• "Chad" can be seen as the Spear Counterpart to "Karen". A surprisingly ancient name (going back to a 7th-century Anglo-Saxon bishop and saint), it was one of the top fifty boys' names from 1971 through 1983 and remained in the top 100 through 1990. But as of 2019, it has fallen out of the top one thousand names for boys. This is seemingly due to the increasing popularity of Virgin vs. Chad memes and the use of the name in the He-Man Woman Hater "incel" subculture, both of which associated it with a particular type of cartoonishly hyper-masculine Jerk Jock who serves as a Privileged Rival to other men looking for love. Notably, there was no corresponding drop-off for the related names Charles and Charlie, which have long been perennial favorites for boys' names and lack the association; Charlie, in fact, has both risen in popularity and become a Gender-Blender Name popular for both boys and girls. (Stacey/Stacy, a name often associated with Chad in the meme as that of his Alpha Bitch girlfriend and which peaked in popularity around the same time, had already fallen out of the top thousand in popularity by the 2010s, though the meme didn't necessarily help it either.)
  • "Alexa" first entered the top 100 girls' names in 1994 and peaked in 2015 at #32, but has been on a rapid decline since then, falling out of the top 100 by 2019 and the top 400 by 2021. The reason? People associating the name with Amazon's home AI assistant (not to be confused with Amazon's Alexa Internet, which tracked web traffic and aggregated websites by popularity; Alexa Internet became defunct in 2022), which was first released in late 2014 with their Echo smart speaker. While there was a boomlet in 2015 due to the novelty of the technology, once the AI assistant caught on the name was linked in the popular imagination with servitude. A similar trajectory happened on a two-year lag in the UK, where the Echo first went on sale in 2016 and the name Alexa started falling off in 2018. While Amazon named it for the Library of Alexandria, they failed to account for how popular Alexa was as a baby name, which led not only to problems for parents with both Amazon Echos and daughters named Alexa but also to those daughters being bullied with jokes about the AI, some of them sexual. (The Apple equivalent Siri also led to a decline in girls bearing that name, though Siri wasn't a particularly popular name to begin with.)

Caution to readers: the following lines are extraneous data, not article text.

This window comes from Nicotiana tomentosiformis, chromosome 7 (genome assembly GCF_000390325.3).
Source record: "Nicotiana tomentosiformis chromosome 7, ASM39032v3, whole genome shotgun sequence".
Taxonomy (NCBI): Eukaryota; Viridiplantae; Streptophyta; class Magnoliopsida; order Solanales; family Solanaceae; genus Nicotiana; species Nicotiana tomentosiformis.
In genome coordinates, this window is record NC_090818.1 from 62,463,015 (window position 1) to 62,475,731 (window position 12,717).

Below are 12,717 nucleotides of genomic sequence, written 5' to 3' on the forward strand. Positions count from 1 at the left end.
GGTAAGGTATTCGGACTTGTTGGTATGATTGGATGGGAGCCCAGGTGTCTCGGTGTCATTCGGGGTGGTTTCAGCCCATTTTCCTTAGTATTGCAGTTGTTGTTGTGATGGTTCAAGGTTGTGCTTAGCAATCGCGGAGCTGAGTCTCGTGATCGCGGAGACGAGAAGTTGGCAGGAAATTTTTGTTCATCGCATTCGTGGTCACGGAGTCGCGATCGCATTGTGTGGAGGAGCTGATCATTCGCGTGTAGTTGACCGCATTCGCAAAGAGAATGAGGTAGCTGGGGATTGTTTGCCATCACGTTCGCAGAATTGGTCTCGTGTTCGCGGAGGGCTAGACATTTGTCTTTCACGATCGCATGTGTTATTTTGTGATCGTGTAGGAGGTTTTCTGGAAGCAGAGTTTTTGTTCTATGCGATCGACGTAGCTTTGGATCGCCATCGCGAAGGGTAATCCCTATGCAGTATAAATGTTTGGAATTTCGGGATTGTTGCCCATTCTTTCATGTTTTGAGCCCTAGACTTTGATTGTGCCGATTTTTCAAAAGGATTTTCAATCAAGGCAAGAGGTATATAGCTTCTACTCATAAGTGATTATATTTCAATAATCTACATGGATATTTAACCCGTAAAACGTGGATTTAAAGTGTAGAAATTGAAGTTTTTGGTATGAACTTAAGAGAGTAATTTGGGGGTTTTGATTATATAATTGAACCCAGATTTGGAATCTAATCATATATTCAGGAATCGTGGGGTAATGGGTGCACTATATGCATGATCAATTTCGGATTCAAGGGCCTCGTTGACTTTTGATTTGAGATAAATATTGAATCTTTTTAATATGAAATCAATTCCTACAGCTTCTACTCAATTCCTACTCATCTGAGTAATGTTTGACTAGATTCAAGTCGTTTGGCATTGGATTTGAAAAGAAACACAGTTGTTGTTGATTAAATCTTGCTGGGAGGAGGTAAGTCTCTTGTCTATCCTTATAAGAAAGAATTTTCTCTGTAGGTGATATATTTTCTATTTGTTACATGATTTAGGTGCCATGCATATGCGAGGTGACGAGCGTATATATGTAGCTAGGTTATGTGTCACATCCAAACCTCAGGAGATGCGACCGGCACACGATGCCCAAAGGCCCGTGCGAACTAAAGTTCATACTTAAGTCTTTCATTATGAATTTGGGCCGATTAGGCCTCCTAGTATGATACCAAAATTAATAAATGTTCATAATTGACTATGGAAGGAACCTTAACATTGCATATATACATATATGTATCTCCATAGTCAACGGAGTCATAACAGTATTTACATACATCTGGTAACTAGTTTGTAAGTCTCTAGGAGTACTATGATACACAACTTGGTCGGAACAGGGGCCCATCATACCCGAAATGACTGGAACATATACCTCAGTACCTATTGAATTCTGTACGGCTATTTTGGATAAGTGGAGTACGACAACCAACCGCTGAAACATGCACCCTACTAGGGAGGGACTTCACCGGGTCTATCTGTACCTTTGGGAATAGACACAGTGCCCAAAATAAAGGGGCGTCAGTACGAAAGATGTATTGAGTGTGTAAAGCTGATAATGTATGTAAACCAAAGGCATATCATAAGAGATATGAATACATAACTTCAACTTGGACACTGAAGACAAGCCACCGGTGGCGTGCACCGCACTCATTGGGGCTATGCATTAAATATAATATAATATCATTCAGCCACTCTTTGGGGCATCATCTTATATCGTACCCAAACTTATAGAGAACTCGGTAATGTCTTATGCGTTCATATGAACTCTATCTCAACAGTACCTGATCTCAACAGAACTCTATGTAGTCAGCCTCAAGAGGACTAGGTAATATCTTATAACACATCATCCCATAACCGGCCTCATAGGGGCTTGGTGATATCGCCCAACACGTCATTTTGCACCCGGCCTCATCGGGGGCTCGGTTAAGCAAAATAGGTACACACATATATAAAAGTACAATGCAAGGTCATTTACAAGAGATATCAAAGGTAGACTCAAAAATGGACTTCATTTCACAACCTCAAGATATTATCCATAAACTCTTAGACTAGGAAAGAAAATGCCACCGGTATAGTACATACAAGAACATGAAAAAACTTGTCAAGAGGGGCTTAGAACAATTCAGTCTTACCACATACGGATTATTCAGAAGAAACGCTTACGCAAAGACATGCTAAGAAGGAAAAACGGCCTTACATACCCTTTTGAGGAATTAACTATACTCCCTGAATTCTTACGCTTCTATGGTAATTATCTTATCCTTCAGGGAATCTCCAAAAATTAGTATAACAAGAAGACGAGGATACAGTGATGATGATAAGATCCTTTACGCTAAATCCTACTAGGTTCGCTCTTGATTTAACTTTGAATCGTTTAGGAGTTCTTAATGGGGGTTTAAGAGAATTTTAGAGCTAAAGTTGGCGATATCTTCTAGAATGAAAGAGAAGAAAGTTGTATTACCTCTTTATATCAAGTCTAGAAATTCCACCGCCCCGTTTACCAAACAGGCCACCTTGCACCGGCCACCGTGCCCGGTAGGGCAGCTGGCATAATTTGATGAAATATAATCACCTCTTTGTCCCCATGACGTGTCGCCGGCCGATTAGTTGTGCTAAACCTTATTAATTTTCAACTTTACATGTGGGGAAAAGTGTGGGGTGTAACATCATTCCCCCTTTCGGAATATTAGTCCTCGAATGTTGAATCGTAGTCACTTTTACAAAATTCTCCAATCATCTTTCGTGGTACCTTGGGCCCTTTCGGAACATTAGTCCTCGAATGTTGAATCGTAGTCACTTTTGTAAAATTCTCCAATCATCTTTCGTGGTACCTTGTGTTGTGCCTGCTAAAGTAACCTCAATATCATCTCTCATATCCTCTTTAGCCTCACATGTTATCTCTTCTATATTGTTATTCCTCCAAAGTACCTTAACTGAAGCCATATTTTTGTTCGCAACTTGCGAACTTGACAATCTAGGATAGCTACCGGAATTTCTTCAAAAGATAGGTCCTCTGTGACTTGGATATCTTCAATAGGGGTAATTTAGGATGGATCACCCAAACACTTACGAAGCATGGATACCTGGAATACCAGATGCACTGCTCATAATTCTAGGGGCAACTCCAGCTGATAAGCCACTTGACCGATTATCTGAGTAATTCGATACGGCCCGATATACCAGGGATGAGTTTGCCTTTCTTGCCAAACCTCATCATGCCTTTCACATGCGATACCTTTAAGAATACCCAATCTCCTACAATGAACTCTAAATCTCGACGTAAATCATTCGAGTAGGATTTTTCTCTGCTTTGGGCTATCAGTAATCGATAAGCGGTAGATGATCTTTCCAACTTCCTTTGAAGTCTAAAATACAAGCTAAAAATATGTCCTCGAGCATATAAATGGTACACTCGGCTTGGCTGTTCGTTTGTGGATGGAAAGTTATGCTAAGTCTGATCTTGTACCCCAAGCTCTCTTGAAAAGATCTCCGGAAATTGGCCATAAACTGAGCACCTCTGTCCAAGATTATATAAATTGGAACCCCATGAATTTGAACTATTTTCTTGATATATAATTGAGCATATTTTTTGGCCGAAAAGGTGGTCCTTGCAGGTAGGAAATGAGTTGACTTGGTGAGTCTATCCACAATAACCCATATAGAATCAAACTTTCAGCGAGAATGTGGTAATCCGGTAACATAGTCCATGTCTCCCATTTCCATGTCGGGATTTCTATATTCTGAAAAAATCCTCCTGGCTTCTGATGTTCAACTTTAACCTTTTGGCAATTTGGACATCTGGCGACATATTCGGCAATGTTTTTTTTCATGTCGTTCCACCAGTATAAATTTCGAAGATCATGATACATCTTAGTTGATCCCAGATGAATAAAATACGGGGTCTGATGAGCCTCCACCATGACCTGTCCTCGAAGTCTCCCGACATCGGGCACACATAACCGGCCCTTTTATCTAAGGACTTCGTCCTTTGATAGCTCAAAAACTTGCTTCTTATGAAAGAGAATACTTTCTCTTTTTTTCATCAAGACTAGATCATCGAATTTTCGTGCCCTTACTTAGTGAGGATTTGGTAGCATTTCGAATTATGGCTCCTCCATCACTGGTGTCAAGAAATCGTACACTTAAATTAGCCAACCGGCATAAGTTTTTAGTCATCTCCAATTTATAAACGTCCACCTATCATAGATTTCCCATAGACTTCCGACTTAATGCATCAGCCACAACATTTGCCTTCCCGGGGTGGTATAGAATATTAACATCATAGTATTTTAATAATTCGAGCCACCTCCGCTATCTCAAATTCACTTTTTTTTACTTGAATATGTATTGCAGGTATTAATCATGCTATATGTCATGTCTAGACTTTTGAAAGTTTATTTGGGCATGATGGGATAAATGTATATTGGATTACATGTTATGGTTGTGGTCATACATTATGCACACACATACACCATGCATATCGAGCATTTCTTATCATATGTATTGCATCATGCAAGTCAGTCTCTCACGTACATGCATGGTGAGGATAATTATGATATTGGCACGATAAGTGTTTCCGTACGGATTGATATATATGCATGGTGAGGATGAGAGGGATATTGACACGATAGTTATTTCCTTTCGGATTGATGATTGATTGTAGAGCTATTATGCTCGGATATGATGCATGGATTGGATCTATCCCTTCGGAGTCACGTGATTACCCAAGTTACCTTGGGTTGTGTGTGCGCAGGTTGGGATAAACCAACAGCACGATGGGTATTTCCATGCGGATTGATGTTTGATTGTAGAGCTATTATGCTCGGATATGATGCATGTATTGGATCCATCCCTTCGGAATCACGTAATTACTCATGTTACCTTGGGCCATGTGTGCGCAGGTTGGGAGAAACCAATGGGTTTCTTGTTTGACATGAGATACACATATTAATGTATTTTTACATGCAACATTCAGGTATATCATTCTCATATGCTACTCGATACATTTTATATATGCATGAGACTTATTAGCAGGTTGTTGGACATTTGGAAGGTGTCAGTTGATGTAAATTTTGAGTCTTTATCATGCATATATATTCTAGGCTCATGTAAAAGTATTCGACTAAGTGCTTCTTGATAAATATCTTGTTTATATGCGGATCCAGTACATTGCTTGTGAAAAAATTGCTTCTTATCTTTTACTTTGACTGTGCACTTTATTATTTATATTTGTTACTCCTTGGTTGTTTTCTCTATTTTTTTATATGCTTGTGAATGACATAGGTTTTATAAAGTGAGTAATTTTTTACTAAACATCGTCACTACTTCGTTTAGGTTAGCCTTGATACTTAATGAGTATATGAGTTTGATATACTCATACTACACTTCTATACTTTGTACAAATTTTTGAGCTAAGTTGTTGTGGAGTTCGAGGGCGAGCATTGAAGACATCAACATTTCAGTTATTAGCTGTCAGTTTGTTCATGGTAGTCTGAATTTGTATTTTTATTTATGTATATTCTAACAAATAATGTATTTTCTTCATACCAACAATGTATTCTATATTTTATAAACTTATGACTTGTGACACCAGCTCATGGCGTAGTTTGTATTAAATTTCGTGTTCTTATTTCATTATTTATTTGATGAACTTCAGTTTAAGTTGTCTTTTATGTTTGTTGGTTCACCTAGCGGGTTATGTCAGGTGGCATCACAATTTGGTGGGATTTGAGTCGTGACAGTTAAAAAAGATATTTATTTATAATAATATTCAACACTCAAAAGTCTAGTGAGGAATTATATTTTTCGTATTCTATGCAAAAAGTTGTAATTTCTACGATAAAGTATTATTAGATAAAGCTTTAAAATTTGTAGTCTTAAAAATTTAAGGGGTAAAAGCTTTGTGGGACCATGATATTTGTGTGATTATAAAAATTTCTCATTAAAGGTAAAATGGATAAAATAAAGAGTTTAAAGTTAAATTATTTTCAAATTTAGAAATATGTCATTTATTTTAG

• "Dick" has been used as a nickname for Richard since the Middle Ages and was common as both a nickname and a given name in the English-speaking world for most of the first half of the 20th Century. As a given name, Dick was among the top 500 boys' names in the US every year through 1953, but increasing use of the word as sexual slang and (starting in the 1960s) as a pejorative for an unpleasant or annoying man led to it rapidly falling out of favor. Nowadays Rick and Rich are the most common nicknames for Richard, and as a given name it's all but disappeared.
  • Once transgender former Olympic athlete Caitlyn Jenner publicly came out in 2015, the popularity of "Caitlyn" and all its variants fell dramatically.